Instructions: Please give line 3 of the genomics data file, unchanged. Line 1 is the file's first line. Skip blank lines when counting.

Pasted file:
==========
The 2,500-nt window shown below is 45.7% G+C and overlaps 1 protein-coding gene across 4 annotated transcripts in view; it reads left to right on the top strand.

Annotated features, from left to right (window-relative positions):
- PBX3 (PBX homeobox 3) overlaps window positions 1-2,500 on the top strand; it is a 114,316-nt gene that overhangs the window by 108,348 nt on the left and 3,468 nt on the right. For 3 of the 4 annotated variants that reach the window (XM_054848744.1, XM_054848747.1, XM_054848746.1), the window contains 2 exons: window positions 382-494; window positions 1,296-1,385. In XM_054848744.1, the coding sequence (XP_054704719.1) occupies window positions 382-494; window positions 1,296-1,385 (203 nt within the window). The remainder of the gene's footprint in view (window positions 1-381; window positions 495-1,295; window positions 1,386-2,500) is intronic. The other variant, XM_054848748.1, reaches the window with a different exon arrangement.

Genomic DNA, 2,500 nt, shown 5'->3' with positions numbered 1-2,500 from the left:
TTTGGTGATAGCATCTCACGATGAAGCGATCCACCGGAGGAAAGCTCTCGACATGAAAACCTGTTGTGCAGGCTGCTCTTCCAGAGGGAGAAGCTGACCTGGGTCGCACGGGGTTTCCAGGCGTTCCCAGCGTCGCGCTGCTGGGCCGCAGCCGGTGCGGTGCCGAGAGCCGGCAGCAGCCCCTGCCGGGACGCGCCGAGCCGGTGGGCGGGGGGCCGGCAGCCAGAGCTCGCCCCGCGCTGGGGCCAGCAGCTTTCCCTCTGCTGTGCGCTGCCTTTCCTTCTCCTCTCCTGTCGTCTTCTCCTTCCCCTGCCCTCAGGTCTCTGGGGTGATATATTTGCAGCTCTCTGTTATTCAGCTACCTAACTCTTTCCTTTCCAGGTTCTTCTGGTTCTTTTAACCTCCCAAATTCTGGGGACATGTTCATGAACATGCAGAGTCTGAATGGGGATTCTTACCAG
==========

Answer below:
- PBX3 (PBX homeobox 3) overlaps window positions 1-2,500 on the top strand; it is a 114,316-nt gene that overhangs the window by 108,348 nt on the left and 3,468 nt on the right. For 3 of the 4 annotated variants that reach the window (XM_054848744.1, XM_054848747.1, XM_054848746.1), the window contains 2 exons: window positions 382-494; window positions 1,296-1,385. In XM_054848744.1, the coding sequence (XP_054704719.1) occupies window positions 382-494; window positions 1,296-1,385 (203 nt within the window). The remainder of the gene's footprint in view (window positions 1-381; window positions 495-1,295; window positions 1,386-2,500) is intronic. The other variant, XM_054848748.1, reaches the window with a different exon arrangement.